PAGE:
PubMed ID
9268421 View in PubMed
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Intake of energy and nutrients. Euronut SENECA investigators.

https://arctichealth.org/en/permalink/ahliterature11955
Source
Eur J Clin Nutr. 1991 Dec;45 Suppl 3:105-19
Publication Type
Article
Date
Dec-1991
Author
O. Moreiras
W A van Staveren
J A Cruz
M. Nes
K. Lund-Larsen
Source
Eur J Clin Nutr. 1991 Dec;45 Suppl 3:105-19
Date
Dec-1991
Language
English
Publication Type
Article
Keywords
Aged
Cultural Characteristics
Energy intake
Energy Metabolism
Europe
Female
Humans
Male
Nutrition Surveys
Questionnaires
Sex Factors
Abstract
As part of the Euronut SENECA study, food consumption has been assessed in 1217 men and 1241 women, born between 1913 and 1918 and living in 18 towns in 12 European countries. The method used was a standardized modified dietary history, including a 3-day estimated record and a food frequency list based on local food patterns. Intakes of energy, protein, fat, carbohydrate, fatty acids, cholesterol and alcohol are described in this paper. As expected, a difference between men and women in energy and nutrient intake was observed in all towns. There was a great variation between towns in mean dietary intakes of all dietary components. Mean energy intake of men ranged from 12.7 MJ in Marki (Poland) to 8.2 MJ in Yverdon (Switzerland) and Chateau Renault-Amboise (France). For women the range was from 10.9 MJ in Marki (Poland) to 6.3 MJ in Yverdon (Switzerland) and Vila Franca de Xira (Portugal). A geographical pattern can be detected for the intake of fatty acids. Intakes of saturated fat were lower in southern than in northern European towns. The calculated ratio for intakes of unsaturated and saturated fatty acids (polyunsaturated fatty acids plus monounsaturated fatty acids/saturated fatty acids) for all participants was higher in the southern European centres than in the northern centres and ranged from 2.7 in Markopoulo (Greece) to 1.2 in Elverum (Norway) and Marki (Poland). Alcohol consumption was considerable higher in men than in women. In men a north-south gradient in alcohol intake can be detected, with the highest intake in the two centres in Italy, where, on average 11% of energy intake was derived from alcohol.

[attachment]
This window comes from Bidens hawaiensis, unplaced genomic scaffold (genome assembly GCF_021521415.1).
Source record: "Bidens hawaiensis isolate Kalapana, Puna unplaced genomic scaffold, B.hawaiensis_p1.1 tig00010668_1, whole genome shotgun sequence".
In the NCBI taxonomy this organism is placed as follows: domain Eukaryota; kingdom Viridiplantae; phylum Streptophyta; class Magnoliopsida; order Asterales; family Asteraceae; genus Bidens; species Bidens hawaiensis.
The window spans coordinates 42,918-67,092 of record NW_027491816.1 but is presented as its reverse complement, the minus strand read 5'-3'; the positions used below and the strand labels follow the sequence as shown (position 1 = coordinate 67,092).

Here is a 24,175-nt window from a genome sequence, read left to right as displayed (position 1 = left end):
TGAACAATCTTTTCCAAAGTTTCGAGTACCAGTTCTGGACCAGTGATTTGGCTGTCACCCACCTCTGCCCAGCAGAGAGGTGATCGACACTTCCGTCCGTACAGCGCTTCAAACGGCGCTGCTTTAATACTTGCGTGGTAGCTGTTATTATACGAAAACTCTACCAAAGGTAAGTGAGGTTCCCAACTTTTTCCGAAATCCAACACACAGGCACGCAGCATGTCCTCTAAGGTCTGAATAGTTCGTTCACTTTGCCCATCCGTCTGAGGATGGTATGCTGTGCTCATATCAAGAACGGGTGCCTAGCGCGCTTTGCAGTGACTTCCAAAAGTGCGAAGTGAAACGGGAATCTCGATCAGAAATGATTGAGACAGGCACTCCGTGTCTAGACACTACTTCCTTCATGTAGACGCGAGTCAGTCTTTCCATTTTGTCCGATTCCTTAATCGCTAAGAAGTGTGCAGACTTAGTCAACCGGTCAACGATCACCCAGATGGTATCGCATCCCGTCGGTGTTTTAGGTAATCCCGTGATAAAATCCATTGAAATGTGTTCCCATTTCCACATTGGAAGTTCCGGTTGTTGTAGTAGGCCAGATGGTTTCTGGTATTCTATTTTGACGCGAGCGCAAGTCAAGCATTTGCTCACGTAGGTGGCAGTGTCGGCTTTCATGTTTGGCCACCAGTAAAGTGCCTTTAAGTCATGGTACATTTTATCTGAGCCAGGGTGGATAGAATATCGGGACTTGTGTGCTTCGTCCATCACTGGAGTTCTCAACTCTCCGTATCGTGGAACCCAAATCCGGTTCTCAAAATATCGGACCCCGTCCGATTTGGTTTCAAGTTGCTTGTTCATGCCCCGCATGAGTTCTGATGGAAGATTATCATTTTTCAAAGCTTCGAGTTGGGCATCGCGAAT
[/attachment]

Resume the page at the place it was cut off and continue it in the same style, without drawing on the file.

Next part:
PubMed ID
1809560 View in PubMed
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[A survey of hospital diet. Connection between the nutritive value found by analysis and by calculation]

https://arctichealth.org/en/permalink/ahliterature62087
Source
Ugeskr Laeger. 1994 Apr 11;156(15):2245-7
Publication Type
Article
Date
Apr-11-1994
Author
K O Lassen
Author Affiliation
Miljø- og levnedsmiddelkontrollen, Odense.
Source
Ugeskr Laeger. 1994 Apr 11;156(15):2245-7
Date
Apr-11-1994
Language
Danish
Publication Type
Article
Keywords
Denmark
English Abstract
Food analysis
Food Service, Hospital - standards
Humans
Nutrition Surveys
Nutritional Requirements
Nutritive Value
Abstract
The primary aim of this study is to determine the nutritional quality of the food prepared in a selected Danish hospital. Samples consisted of four double portions of the hospital's standard daily ration from two randomly chosen weeks. The amounts of fatty acid, protein, ash, total dry material, and vitamin C were measured. The amount of carbohydrate, energy, and percentage of available energy were calculated. The total energy level was measured to eight MJ per day. The measured percentage of available energy given as protein (17%) and the vitamin C levels (14 mg/MJ) have fulfilled the recommendations. The percentage of energy given as carbohydrates (38%) is below and the percentage of energy given as fat (45%) is above the recommended levels (50% and 32%). There is a direct correlation between the average calculated and the average measured values when all of the meals are analysed as an entity, but the correlation is weak for individual meals.
PubMed ID
8016953 View in PubMed
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110 records – page 1 of 11.